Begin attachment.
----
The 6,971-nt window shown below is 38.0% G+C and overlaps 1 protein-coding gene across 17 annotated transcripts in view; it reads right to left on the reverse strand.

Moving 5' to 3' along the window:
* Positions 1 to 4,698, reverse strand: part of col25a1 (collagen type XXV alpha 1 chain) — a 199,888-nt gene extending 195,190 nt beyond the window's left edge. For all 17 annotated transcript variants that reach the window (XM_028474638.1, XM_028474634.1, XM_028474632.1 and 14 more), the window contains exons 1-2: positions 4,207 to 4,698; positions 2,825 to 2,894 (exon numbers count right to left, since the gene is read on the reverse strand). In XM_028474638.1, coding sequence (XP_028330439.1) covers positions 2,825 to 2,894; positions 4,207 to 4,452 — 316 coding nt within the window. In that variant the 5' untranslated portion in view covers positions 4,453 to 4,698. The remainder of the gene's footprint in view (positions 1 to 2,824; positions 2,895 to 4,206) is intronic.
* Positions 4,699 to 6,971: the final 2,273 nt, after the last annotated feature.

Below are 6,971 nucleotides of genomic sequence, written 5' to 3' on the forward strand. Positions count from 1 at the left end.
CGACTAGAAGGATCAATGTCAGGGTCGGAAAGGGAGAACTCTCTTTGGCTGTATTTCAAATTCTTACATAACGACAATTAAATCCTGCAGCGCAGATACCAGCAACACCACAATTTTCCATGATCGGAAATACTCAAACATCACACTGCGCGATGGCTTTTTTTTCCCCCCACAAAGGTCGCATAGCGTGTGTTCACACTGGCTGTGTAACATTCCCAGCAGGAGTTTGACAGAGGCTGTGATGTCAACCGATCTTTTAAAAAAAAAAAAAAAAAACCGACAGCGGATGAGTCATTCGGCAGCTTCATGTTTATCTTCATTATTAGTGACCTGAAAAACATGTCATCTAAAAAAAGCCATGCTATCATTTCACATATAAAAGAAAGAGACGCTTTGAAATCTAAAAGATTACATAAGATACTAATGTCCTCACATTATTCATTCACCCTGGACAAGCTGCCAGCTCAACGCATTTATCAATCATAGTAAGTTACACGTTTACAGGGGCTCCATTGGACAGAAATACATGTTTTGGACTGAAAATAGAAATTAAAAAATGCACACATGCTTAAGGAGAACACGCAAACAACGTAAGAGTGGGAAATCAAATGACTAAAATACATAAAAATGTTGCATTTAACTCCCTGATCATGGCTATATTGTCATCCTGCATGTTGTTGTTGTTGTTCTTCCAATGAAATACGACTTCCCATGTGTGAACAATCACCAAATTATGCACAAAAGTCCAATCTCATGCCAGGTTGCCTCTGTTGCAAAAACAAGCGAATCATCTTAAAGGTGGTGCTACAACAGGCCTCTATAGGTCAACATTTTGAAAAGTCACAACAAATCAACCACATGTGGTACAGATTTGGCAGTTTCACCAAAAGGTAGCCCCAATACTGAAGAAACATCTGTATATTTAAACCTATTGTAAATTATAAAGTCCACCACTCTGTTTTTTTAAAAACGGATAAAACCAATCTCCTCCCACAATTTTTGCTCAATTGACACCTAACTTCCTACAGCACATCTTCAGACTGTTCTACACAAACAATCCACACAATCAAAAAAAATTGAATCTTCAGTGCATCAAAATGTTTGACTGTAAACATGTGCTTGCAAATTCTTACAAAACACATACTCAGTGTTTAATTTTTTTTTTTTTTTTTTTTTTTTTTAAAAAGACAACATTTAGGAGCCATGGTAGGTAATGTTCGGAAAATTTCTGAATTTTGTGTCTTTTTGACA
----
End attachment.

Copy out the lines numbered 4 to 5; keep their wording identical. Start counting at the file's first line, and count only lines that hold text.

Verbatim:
* Positions 4,699 to 6,971: the final 2,273 nt, after the last annotated feature.

Below are 6,971 nucleotides of genomic sequence, written 5' to 3' on the forward strand. Positions count from 1 at the left end.